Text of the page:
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CSA Board Gives Exec a Raise

Monday, February 5, 2007

Written by Gonzalo Moreno

In what was perhaps the most controversial decision of Wednesday’s five-hour meeting, the CSA Board of Directors voted to give the CSA commissioners a yearly $1158 pay hike. The raise was proposed by the CSA Finance Committee, chaired by Finance and Human Resources Commissioner Chris Killer, and strongly defended in the meeting itself by Lee Anne Clarke, the CSA’s Business Manager.

Clarke argued that the hourly rate for the CSA Executive is currently lower than that of the contracted staff that they supervise (including Thecannon.ca staff), and the hike would just bring the Exec’s hourly pay level with the paid staff’s. Clarke added that, because commissioners are forbidden from taking full-time course loads for the duration of their contracts (as per CSA policy), their commitment to the position forces them to have to start paying OSAP loans back during their tenure as commissioners. As a result, Clarke said, “those execs that have OSAP loans are in terrible shape.”

Clarke argued that this hike had been impossible in the past because the Bullring had been a huge financial drain on the CSA’s resources for a number of years. But in the meeting, Clarke declared her confidence that the student union’s financial shape is good enough to be able to afford some extra expenses. The debate did become somewhat controversial. On one side, Student Senate Caucus representative Romesh Hettiarachchi argued that if the CSA is to “attract decent leaders,” it needs to offer salaries that are at least somewhat competitive. This was countered by Troy Frost, a CME representative who, despite planning to run for an Executive position in the upcoming CSA elections, felt that this raise was unnecessary at this time.

The raise was finally approved by a very clear majority, with all the current exec and prospective candidates abstaining from voting. The Board also approved the other recommendations from the Finance Committee, which included injecting $1500 in the winter grants for the funding of student activities and setting aside an additional $3000 to purchase equipment. "I think the raise is great," Killer told Thecannon.ca after the meeting. "It helps bring equality to the CSA, it's something that we've been trying to do for years."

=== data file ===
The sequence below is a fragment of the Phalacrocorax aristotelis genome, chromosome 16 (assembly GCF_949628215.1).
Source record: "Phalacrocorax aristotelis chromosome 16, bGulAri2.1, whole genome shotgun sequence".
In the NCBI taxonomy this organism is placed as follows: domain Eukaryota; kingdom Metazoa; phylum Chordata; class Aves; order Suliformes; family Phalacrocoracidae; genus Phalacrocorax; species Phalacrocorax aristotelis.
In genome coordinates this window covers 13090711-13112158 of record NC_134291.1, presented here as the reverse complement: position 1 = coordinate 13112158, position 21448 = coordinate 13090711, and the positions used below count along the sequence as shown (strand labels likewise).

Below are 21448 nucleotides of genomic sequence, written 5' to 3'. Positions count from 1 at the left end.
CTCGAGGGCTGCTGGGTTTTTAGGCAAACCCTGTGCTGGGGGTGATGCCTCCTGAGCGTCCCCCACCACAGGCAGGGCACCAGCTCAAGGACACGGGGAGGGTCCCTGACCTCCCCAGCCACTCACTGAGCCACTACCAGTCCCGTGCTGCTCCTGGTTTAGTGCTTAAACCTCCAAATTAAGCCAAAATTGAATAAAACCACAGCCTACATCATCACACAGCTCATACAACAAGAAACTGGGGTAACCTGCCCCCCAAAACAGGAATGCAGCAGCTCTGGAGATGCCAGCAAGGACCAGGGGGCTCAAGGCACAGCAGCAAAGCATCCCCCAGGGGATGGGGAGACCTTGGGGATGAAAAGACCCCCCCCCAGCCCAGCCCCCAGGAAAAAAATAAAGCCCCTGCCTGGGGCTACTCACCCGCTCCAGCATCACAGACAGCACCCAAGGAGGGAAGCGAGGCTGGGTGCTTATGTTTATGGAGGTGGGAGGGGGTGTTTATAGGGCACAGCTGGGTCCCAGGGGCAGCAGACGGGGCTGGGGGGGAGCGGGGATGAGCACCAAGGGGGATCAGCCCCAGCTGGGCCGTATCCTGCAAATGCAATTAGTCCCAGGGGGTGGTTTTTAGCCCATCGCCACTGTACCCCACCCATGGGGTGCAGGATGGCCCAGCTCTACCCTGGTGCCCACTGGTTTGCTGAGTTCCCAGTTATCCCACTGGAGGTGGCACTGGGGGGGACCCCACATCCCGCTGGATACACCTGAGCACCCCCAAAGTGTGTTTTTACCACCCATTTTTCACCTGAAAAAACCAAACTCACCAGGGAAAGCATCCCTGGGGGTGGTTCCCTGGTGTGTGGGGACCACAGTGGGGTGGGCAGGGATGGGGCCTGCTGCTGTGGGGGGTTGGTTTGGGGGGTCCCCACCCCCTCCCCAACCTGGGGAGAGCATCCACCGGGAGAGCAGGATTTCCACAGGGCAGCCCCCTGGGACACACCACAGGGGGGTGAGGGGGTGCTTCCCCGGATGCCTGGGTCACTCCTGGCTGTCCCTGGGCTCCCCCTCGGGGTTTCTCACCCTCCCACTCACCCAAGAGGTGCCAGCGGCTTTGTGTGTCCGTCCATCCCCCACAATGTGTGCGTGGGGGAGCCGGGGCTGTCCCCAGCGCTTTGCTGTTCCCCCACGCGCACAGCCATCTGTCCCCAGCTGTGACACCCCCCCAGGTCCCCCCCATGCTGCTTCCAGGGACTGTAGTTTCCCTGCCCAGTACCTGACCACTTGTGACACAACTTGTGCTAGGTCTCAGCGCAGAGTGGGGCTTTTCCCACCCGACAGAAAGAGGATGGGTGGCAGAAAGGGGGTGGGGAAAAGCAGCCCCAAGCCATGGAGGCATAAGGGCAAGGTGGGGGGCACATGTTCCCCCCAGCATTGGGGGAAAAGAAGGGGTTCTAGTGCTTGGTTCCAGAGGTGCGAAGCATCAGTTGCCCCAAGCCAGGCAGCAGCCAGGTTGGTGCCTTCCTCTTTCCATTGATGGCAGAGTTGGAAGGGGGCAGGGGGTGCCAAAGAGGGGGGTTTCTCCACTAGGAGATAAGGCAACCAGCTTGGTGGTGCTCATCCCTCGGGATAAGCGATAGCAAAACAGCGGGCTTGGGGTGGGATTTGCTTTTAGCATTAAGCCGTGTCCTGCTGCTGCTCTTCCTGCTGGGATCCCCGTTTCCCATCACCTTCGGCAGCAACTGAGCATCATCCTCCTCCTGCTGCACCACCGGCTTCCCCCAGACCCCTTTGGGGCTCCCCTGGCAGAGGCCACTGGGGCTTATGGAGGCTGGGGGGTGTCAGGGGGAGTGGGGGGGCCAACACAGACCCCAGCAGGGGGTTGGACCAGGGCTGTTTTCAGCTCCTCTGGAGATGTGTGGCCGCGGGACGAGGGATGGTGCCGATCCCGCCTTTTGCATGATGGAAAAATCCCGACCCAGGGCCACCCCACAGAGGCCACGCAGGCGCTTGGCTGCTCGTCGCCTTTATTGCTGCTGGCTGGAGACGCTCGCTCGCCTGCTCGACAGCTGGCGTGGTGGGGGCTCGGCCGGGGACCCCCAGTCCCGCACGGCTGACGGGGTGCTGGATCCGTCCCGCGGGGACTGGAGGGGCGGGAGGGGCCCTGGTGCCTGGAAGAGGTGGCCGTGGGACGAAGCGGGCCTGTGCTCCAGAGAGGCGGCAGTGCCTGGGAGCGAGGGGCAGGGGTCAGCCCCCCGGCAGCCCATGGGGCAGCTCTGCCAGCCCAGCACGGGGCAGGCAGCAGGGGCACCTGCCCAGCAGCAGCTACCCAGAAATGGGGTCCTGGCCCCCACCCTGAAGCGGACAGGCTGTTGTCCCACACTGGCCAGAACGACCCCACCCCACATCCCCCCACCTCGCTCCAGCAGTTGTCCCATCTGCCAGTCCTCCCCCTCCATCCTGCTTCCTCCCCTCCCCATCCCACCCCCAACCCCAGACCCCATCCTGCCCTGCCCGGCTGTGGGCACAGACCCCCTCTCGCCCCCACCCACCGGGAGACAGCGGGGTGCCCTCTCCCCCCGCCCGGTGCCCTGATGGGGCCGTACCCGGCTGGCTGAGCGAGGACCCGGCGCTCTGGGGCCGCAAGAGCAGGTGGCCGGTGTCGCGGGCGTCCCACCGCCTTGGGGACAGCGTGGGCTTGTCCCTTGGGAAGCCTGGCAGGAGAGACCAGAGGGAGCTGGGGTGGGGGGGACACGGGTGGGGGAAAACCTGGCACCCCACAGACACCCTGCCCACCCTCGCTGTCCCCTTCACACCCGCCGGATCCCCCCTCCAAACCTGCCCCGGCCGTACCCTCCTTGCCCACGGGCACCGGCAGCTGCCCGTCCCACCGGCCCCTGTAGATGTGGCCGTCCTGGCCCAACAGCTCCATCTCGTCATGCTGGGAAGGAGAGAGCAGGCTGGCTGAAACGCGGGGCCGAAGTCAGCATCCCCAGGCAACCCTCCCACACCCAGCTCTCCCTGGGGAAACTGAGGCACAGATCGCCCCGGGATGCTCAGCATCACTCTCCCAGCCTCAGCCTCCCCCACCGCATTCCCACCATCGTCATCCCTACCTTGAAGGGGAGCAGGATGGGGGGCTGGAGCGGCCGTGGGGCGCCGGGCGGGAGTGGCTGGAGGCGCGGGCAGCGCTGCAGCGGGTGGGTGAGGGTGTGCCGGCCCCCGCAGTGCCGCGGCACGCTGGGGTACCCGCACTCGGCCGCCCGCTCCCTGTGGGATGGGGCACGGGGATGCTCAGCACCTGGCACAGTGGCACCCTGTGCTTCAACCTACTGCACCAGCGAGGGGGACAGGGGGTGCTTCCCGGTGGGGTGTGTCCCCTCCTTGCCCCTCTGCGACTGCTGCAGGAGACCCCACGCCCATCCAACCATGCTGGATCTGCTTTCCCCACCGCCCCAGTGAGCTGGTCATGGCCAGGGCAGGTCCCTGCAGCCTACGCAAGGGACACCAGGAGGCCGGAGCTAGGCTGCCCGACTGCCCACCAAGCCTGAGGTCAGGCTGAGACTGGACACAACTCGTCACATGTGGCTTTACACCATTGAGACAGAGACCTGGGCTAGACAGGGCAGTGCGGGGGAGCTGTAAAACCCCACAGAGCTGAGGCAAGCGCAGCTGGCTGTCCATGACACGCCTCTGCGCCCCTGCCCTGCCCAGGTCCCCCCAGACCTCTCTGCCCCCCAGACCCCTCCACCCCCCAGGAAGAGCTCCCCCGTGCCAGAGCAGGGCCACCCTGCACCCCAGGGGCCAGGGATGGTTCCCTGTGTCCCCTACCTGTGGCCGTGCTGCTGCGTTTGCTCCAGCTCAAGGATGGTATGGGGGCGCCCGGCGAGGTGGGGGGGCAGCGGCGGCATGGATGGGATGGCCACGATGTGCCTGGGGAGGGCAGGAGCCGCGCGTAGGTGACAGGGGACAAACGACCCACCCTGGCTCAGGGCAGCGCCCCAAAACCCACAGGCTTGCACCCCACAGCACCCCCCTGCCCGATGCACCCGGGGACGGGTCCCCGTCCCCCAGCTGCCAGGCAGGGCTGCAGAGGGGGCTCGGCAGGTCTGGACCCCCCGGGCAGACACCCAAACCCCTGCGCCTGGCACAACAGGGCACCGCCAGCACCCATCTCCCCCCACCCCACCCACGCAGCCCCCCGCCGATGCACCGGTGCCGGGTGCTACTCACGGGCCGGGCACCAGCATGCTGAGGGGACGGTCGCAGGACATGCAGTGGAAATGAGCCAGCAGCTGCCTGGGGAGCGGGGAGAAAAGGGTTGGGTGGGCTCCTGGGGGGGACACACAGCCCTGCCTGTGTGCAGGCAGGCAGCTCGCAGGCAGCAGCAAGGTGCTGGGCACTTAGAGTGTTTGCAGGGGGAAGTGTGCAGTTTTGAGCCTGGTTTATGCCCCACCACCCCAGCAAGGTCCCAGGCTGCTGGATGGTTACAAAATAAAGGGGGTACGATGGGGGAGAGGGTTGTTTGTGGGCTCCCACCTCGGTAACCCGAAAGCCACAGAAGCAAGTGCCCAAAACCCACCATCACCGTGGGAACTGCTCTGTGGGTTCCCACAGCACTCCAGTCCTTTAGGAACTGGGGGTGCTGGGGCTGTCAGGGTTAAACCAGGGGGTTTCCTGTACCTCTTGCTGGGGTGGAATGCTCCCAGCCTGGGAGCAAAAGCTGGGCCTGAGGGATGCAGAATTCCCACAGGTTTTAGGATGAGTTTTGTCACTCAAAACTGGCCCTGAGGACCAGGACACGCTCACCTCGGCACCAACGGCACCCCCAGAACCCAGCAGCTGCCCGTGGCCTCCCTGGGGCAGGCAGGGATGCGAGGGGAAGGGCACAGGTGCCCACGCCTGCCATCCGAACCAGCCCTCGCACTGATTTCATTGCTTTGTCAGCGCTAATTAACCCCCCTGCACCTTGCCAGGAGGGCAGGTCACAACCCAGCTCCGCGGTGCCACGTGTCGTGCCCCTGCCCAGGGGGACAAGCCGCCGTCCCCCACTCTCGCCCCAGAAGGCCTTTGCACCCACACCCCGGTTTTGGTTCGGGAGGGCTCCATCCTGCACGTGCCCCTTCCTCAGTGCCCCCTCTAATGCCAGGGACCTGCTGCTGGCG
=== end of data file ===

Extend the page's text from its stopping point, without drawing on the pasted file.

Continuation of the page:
Another big issue discussed in the meeting was the retrofit campaign that the University wants to undergo, which may lead to a referendum question on the matter in the CSA elections in March. The University wants to raise student fees by $15 to be able to undergo a 30-year retrofitting campaign that would make campus more energy efficient, therefore reducing its environmental footprint and slashing energy costs. The CSA Board members that were most familiar with the project assured the Board that the $15 increase would be put in a separate budget line destined exclusively to the retrofit and untouchable by other budgeting priorities.

It was also brought to the attention of the Board that CSA By-laws and Policies forbid groups to ask for additional funding for events if funds are already formally earmarked for such groups in the CSA’s annual budget. The Board has been operating against this principle for a number of years, and voted to continue to do so until the policy in question can be amended.

On other matters, Communications Commissioner Jonathan Odumeru informed the Board that the University Administration had assured him that any student participating in the protest against tuition rates on the Student Day of Action on February 7th (which is expected to feature a massive walkout from classes) would receive academic amnesty. This means that those students who have to turn in assignments or are scheduled to write midterms at the time of the protest will be able to reschedule those commitments if they choose to participate in the walkout instead.

The lighter moment of the night came in one of the petitions for funding. Fourth-year Political Science student Rebekah Roycroft requested additional funding to help a dozen UoG students participate in a Model NATO Conference in Ottawa, under the supervision of Political Science Professor Fred Eidlin. The conference would include a full weekend in which the students would be part of a national delegation of their choice in a “dummy” NATO conference with various crisis scenarios and conflict-resolution drills. Besides being a likely candidate for the Nerdiest Funding Request of the Year Award, some aspects of the request baffled the Board, such as why representing Estonia was twice as expensive as representing Russia. For those interested, there are still a few open spots in the Guelph delegation.

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